By David Kelly | University Communications
AURORA, Colo. (July 23, 2013) – When Fernando and Gustavo Bolaños gave the Colorado School of Public Health $1 million to build a medical center on their banana plantation in Guatemala, they expected results and they expected them fast.
Yet with little more than 10 acres of empty land and dozens of vague plans swirling about, that seemed a tall order.
On their first visit to the University of Colorado Anschutz Medical Campus last week, the Bolaños brothers learned just how far and how fast things had come in barely a year.
Plans are now afoot to rotate doctors, dentists, nurses and public health students through the facility. Funds are being raised to sustain the project for decades and, perhaps most exciting of all, the clinic is expected to open in January 2014.
“In the over 35 years I have been in global health, this is the project I am most excited about,” said Stephen Berman, MD, director of the Center for Global Health, part of the Colorado School of Public Health, which is overseeing the project. “The solutions we develop through this program may someday be replicated in communities all over the world.”
The Bolaños family owns AgroAmerica, one of the world’s largest fruit producers. They donated the money and land to provide medical care for their 3,000 banana plantation workers as well as the 24,000 residents of the surrounding villages.
The Trifinio Project, named for the region of rural southwest Guatemala where it will operate, is expected to reduce malnutrition, complications of pregnancy, diarrhea, parasites and anemia while also dealing with teen pregnancy, illiteracy, sanitation and clean water.
“What we have seen this week has left us very optimistic that we will effect major change not only in Guatemala but in the rest of the world,” Fernando Bolaños said.
A people hungry for health care
The Bolaños brothers and their wives stayed busy all week. They met with CU President Bruce Benson, University of Colorado Denver Chancellor Don Elliman and CU School of Medicine Dean Richard Krugman. They also toured Children’s Hospital Colorado and visited the new emergency department at the University of Colorado Hospital.
Perhaps most importantly, they were thoroughly briefed on the status of the project.
Edwin Asturias, MD, director for Latin America at the Center for Global Health, offered some sobering health statistics about the targeted population:
- One in three women in the area experience complications in pregnancy.
- 81.3 percent of children suffer diarrhea shortly after birth.
- 38.7 percent of children have anemia which affects brain development.
- 46.7 percent of children have intestinal parasites.
- 36.7 percent of mothers are illiterate.
Asturias, a pediatrician originally from Guatemala, said the medical center could see a flood of people once it opens. He grew up in the Trifinio area and often takes medical students there to treat villagers.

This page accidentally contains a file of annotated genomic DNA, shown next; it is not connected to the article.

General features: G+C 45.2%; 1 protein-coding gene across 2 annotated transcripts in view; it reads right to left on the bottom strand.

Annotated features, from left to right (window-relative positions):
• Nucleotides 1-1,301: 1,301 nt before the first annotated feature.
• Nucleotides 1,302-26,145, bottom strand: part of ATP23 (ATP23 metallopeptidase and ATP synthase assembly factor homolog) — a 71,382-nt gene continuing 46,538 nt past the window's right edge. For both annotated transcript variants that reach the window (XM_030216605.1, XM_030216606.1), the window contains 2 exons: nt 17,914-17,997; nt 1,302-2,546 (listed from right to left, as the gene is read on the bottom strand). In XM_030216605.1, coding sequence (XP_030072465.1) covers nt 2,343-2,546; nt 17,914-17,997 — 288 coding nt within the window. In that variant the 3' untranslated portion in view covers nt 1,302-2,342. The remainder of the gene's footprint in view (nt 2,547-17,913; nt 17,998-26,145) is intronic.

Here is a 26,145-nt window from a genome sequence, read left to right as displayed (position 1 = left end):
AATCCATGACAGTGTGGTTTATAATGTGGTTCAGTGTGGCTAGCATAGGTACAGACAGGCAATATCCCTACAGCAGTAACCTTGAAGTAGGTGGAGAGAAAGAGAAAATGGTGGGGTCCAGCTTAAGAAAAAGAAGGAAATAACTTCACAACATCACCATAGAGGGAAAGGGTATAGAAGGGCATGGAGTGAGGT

“People are so hungry for health care that they will come in for even small things. We never say no so we end up seeing 20 people when we meant to see 10,” he said. “We might need to have them see a nurse at a health post first and if they have major problems they can send them to us.”
There are also plans to train more local midwives and hire additional providers of basic medical care known as `tecnicas.’
Berman hopes to get CU School of Medicine faculty involved in community-based research projects like assessing the prevalence of asthma or parasites in villages.
The new medical facility will house adult and pediatric outpatient services, dental care and a birthing center. It will also contain a laboratory, conference area and living quarters for health care providers rotating through.
“This is a complicated project but we are ready to fully forge ahead,” Berman said.
A legacy of hope
On their last night in Colorado, the brothers were feted with cocktails and dinner at the Denver Country Club. A video about the Guatemala project, produced by a CU Denver media team and shown on Channel 9, was played for the nearly 70 guests.
At the end of the night, a smiling Fernando Bolaños rose to speak.
“Guatemala is a wonderful country but there are many problems. We have 47 percent of our people living in poverty. The government is practically non-existent in our area,” he said. “As a businessman you turn to the best place you can to get expertise and technology so we turned to a world class organization like the University of Colorado Denver.”
His brother Gustavo followed.
“I work on the farms and see poverty every day. It’s hard to change poverty. It will take time, but these last few days have left me very optimistic,” he said. “What is important in this life is what you leave behind. And I think we will leave behind a better place.”
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